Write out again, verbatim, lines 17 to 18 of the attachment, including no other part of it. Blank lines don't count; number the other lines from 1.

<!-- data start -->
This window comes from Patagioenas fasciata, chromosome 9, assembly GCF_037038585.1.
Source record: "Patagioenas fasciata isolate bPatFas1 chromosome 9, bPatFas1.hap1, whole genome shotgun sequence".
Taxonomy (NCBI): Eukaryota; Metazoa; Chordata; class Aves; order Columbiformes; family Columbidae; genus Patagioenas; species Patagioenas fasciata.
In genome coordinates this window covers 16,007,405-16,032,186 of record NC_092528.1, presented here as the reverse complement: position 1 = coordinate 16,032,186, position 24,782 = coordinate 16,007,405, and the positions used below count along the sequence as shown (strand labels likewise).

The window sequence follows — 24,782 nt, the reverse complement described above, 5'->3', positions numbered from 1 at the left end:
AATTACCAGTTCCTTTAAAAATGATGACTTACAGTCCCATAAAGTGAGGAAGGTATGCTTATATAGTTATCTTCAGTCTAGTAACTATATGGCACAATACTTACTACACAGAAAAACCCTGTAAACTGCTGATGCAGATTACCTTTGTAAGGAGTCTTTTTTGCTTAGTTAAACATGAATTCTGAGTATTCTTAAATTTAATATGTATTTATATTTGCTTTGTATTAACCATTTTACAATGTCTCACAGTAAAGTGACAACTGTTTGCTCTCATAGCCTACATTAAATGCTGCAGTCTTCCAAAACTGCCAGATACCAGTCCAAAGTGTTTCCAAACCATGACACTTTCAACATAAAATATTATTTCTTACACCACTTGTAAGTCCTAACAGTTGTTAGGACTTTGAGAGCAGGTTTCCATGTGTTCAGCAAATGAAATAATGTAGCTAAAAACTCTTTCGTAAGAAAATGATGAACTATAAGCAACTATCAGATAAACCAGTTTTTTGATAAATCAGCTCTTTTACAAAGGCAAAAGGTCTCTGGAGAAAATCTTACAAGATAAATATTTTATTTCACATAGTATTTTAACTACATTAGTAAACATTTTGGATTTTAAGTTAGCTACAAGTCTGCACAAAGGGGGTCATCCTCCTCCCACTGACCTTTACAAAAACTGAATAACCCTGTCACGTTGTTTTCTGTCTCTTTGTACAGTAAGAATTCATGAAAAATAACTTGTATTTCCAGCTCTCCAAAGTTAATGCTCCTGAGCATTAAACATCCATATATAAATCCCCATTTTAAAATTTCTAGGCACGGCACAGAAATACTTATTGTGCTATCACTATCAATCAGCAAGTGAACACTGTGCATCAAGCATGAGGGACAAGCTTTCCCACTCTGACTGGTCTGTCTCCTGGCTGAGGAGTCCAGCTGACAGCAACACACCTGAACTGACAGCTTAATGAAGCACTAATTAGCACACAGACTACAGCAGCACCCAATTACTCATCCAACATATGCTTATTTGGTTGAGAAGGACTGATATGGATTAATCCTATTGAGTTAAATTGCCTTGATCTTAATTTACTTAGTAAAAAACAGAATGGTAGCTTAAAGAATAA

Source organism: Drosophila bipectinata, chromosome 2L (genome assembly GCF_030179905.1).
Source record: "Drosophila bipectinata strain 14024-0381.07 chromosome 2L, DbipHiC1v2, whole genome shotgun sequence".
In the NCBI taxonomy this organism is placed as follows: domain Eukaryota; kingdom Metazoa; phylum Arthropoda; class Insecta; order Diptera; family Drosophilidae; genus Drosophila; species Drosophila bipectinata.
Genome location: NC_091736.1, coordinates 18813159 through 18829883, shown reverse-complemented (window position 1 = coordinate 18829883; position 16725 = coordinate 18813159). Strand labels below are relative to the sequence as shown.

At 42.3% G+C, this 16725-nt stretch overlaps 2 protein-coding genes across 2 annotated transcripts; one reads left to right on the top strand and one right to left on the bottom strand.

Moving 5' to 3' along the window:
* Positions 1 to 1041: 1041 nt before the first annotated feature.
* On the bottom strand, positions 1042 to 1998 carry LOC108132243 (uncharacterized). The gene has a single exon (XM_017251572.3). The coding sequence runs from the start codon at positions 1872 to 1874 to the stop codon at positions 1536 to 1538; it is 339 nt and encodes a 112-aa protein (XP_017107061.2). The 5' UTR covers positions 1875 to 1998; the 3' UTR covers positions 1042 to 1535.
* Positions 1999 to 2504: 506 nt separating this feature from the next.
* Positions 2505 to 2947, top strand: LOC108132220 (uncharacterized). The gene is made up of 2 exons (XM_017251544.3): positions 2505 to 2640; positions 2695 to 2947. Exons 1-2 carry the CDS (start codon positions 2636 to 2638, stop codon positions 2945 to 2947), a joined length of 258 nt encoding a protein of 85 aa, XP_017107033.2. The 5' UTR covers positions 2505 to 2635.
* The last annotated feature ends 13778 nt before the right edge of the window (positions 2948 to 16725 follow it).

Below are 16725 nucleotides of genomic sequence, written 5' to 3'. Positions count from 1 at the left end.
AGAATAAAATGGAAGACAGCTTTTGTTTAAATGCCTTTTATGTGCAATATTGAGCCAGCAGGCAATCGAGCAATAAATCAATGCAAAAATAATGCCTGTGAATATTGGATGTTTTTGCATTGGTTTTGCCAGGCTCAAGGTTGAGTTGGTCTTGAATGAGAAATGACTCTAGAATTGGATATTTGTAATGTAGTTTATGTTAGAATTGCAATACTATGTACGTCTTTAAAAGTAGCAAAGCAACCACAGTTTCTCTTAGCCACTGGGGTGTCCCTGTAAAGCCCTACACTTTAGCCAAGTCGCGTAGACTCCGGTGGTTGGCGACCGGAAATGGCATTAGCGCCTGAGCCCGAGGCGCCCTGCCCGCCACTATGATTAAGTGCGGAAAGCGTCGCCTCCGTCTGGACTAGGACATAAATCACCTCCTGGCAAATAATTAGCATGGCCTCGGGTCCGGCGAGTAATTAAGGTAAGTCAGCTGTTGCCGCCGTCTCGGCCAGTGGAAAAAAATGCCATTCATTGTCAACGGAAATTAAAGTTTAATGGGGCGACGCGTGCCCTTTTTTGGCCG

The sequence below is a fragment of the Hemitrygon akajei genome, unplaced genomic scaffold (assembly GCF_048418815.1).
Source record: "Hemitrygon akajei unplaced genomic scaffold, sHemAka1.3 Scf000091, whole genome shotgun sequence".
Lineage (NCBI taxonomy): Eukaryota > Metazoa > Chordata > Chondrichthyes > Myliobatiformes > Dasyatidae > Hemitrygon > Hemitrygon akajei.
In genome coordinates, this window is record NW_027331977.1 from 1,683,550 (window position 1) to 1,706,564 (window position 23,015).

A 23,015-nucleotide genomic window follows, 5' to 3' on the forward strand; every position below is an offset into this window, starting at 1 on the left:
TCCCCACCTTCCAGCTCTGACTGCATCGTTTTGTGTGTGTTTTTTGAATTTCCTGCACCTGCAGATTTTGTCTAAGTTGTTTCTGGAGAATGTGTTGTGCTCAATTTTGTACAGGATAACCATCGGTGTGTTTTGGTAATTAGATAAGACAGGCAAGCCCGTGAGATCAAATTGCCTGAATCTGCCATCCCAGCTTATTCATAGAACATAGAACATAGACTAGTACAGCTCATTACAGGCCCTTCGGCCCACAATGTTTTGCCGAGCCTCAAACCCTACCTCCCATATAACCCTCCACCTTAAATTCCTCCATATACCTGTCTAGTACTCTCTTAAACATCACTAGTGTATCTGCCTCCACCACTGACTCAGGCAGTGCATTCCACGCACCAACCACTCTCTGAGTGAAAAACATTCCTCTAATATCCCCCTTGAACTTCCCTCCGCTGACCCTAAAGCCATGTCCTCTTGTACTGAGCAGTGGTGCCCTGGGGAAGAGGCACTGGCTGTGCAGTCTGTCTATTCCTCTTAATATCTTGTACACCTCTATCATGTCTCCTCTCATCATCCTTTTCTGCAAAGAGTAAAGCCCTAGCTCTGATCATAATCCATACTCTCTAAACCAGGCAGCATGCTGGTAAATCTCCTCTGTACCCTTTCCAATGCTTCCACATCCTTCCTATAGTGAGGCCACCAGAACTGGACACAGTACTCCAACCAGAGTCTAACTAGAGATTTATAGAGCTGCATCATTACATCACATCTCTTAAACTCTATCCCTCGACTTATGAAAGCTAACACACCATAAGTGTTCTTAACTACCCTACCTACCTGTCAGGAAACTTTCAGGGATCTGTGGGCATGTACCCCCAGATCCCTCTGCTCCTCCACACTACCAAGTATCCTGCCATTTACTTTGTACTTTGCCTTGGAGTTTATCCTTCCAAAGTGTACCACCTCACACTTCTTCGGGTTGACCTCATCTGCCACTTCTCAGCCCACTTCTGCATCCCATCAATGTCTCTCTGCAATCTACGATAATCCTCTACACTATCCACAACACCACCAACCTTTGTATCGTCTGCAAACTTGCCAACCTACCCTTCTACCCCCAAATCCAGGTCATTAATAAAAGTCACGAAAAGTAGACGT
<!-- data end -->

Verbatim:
* The last annotated feature ends 13778 nt before the right edge of the window (positions 2948 to 16725 follow it).

Below are 16725 nucleotides of genomic sequence, written 5' to 3'. Positions count from 1 at the left end.